It’s been 15 years, but to Pittsburgh Master Firefighter Mike Suska, it feels like yesterday. Suska and other firefighters today will journey to the gravesites of three of their fallen comrades, who died Feb. 14, 1995, in an East Hills house fire.
“It affected my life a lot, and even after 15 years, it still does,” said Suska, a 29-year veteran of the Fire Bureau. “I want these younger guys to know that when you leave the station house, it doesn’t always mean you’ll come back. We need to respect the sacrifice they made, and never forget it.
“There’s a very serious side to this job, and the deaths of the three of them really drove that point home.”
It was a cold Tuesday just after midnight when Captain Thomas Brooks of Engine 17 in Homewood and Firefighters Patricia Conroy and Marc Kolenda of Engine 8 in East Liberty were sent to a burning home on Bricelyn Street. Conroy and Kolenda were working from Engine 17 that day.
Brooks, 42, Conroy, 43, and Kolenda, 27, became separated from other crews when a stairwell inside the home collapsed. Because of errors and gaps in procedure, fellow firefighters didn’t know the three were trapped and possibly unconscious until it was too late.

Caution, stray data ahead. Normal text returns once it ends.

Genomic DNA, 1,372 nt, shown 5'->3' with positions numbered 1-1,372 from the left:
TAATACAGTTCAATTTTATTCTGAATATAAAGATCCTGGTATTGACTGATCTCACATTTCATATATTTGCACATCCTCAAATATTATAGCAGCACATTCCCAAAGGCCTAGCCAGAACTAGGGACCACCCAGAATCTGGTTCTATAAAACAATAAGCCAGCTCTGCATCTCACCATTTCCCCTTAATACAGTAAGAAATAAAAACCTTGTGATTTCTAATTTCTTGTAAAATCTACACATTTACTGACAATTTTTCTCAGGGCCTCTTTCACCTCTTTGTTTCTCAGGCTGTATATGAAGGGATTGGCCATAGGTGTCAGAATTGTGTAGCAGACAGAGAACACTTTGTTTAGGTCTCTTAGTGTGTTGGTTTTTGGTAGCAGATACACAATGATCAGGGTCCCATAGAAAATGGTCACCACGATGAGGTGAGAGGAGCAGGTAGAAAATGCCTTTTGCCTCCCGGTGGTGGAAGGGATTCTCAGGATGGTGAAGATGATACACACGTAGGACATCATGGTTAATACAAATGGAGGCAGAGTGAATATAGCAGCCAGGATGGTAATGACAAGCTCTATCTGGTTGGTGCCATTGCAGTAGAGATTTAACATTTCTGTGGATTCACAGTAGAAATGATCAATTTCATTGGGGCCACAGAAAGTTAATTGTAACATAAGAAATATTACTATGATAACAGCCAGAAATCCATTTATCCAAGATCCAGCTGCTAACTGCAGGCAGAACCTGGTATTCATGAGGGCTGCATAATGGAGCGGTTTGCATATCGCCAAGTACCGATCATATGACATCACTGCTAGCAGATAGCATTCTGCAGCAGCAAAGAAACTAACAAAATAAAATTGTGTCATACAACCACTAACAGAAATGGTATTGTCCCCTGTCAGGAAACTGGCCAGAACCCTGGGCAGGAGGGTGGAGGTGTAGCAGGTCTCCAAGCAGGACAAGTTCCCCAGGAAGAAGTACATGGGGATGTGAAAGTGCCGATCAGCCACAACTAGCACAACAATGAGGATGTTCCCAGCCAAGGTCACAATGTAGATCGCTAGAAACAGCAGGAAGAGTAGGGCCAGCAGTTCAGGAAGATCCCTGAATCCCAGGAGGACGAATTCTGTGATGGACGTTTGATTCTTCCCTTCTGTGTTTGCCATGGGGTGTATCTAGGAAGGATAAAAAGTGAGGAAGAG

According to a report from a board of inquiry, their air masks malfunctioned, allowing them to inhale deadly gases. They didn’t all have radios to call for help. Low-air indicators on their tanks and personal alerts that emit alarms did not work. There was no system outside the building to account for all firefighters at the scene.
City officials learned from the tragedy. It bought air masks and attached personal alert devices to the air equipment. Every firefighter has a portable radio. Response procedures changed; safety units are posted at each fire solely to rescue firefighters in trouble.
“Some good things came from that, because there’s better accountability now,” said fire Capt. James Wyzomirski.
Brooks, a 13-year veteran, left behind two children. Conroy, an 8-year-veteran, and Kolenda, a firefighter for 14 months, were single and childless.
“We are the ones who may be called upon to make the ultimate sacrifice. We try not to talk about it. We train to prevent it,” said city Fire Chief Darryl Jones. “One of the safety slogans in emergency services is ‘Everyone goes home.’ However, we know that anyone of us may be called upon to make the ultimate sacrifice.”
Plaques hang in the Engine 8 station house on Penn Circle, memorializing the three. At Engine 17, a stone slab engraved with their names sits at the base of the flagpole, and their photos hang inside with the memorial service program, said Capt. Ed Farley.
Firefighters talk about the fatal fire from time to time, and those who worked with the men — including Engine 8 Captains Jim Petruzzi and Jim Dolan — try to keep alive their memories.
“A lot of the guys who were around then have retired now,” Farley said. “But we talk about it, and we always tell them in the training academy not to take anything for granted, because this could happen again at any time.”